Rapid machining refers to a broad group of methods used to fabricate a model or part of a product via 3-dimensional computer-aided design. 3D printing technology is applicable to the construction of this part. The first method of rapid prototyping was discovered in the late 1980s, and by then, it was used to design and manufacture top-notch products. Currently, they are useful in a broad range of applications. These applications include the manufacture of production-quality parts in small numbers in engineering. Here is a detailed rundown of applications of rapid manufacturing in engineering.
1. Engineering and Rapid Prototyping
Engineering is a design process with a broad range of activities aligned in a certain order with particular input and outputs. The technique is an iterative supporting some decision-making activities. Every activity in engineering involves input. The input is transformed into an invaluable output, usually defined by various design specifications.
The process is considered to be effective, given that it satisfies customer requirements. It also meets managerial activities while meeting customer deadlines at a small cost. Thus, establishing objectives coupled with criteria and analysis, are activities considered to be fundamental elements in the design process.
2. Traditional Rapid Prototyping Methods for Mechanical Parts Fused Deposition Modelling in Engineering
Fused deposition modeling involves the extrusion of a thermoplastic polyester using a small nozzle that forms various sections. It is a speedy process that facilitates the creation of units that need machining.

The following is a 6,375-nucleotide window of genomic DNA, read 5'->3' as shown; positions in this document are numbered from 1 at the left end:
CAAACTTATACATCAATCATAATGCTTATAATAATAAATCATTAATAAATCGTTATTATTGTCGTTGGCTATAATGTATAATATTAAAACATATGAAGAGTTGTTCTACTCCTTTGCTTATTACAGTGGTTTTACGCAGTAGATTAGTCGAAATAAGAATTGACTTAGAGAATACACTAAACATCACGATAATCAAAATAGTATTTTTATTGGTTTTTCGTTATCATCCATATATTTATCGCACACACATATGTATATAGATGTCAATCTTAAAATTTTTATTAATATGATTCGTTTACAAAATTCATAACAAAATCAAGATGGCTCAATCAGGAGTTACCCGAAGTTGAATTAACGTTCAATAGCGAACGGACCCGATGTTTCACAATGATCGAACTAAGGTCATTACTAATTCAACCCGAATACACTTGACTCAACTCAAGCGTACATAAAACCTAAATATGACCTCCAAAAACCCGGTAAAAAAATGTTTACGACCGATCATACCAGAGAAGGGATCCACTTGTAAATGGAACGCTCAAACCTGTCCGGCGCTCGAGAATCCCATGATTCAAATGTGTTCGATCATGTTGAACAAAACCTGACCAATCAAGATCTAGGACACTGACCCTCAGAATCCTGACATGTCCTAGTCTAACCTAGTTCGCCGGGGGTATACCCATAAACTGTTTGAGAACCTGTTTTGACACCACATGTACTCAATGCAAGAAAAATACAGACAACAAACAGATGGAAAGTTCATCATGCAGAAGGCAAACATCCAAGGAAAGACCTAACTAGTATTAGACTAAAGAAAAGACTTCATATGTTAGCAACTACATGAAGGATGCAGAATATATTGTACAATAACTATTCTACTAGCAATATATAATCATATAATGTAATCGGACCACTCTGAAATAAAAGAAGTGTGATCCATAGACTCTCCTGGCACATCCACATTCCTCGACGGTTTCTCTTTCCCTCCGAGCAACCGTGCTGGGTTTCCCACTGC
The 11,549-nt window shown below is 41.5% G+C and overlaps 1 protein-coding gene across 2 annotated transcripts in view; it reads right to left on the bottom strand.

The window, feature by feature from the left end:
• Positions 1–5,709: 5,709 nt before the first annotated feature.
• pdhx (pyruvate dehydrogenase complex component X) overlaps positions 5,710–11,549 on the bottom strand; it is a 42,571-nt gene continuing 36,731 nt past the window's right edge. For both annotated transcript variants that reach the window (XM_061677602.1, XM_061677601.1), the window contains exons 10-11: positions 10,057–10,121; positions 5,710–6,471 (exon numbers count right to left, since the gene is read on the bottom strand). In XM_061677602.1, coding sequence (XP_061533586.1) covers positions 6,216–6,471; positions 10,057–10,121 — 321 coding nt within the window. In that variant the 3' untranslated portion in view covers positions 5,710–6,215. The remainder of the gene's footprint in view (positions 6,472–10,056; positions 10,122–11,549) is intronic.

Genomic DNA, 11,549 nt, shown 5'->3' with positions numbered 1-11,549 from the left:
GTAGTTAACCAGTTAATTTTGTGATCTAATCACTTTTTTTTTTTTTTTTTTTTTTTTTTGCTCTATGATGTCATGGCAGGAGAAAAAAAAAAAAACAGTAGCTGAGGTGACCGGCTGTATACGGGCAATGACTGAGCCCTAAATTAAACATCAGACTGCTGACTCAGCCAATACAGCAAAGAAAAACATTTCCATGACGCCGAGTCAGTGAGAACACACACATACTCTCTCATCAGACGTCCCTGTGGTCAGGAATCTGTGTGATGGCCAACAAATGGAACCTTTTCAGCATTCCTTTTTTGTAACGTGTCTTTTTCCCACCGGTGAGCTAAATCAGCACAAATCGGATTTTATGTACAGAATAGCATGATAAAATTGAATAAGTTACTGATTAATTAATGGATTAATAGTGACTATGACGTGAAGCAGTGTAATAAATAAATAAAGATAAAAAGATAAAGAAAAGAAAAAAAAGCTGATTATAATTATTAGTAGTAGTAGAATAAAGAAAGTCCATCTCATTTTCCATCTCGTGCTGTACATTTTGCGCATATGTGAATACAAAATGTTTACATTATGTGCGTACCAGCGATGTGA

It also offers a platform for new prospects in medicine and engineering. This makes it a broadly applicable printing technology in 3D. Additionally, FDM has several applications ranging from consumer products to processing.
3. Stereolithography in Engineering
A photo-curing resin inserted in a liquid is transformed into a solid using an ultraviolet laser in stereolithography. The solidification is carried out layer-by-layer. This goes on until the part is complete.
One of the advantages of stereolithography is that it is cost-effective and rapid. It also yields a physical vision of the said engineering project design.
4. Laminated Object Manufacturing in Engineering
Laminated object manufacturing is a process that allows additive building parts to be stacked on each other. Every layer is diced to an ideal shape using a laser beam. An adhesive is then activated using a heated roller. It laminates various layers at a temperature range of 60 degrees to 80 degrees.
5. Laser Consolidation in Engineering
Laser consolidation refers to a computer-aided manufacturing technique used to develop industrial materials. It is an alternative to traditional machining. That is why it is used to build net-shaped parts on existing parts by adding material rather than removing them.
The active part of a laser consolidated material is reported. The observation of the unique microstructure in the laser consolidated material is highlighted during the process.
Rapid prototyping is a primary technique in improving project management times. It offers excellent competitiveness in industrial businesses. It also allows firms to study the market better and verify every part’s character right before the preliminary products. Hopefully, this chapter of rapid machining and prototyping has been useful to your course work.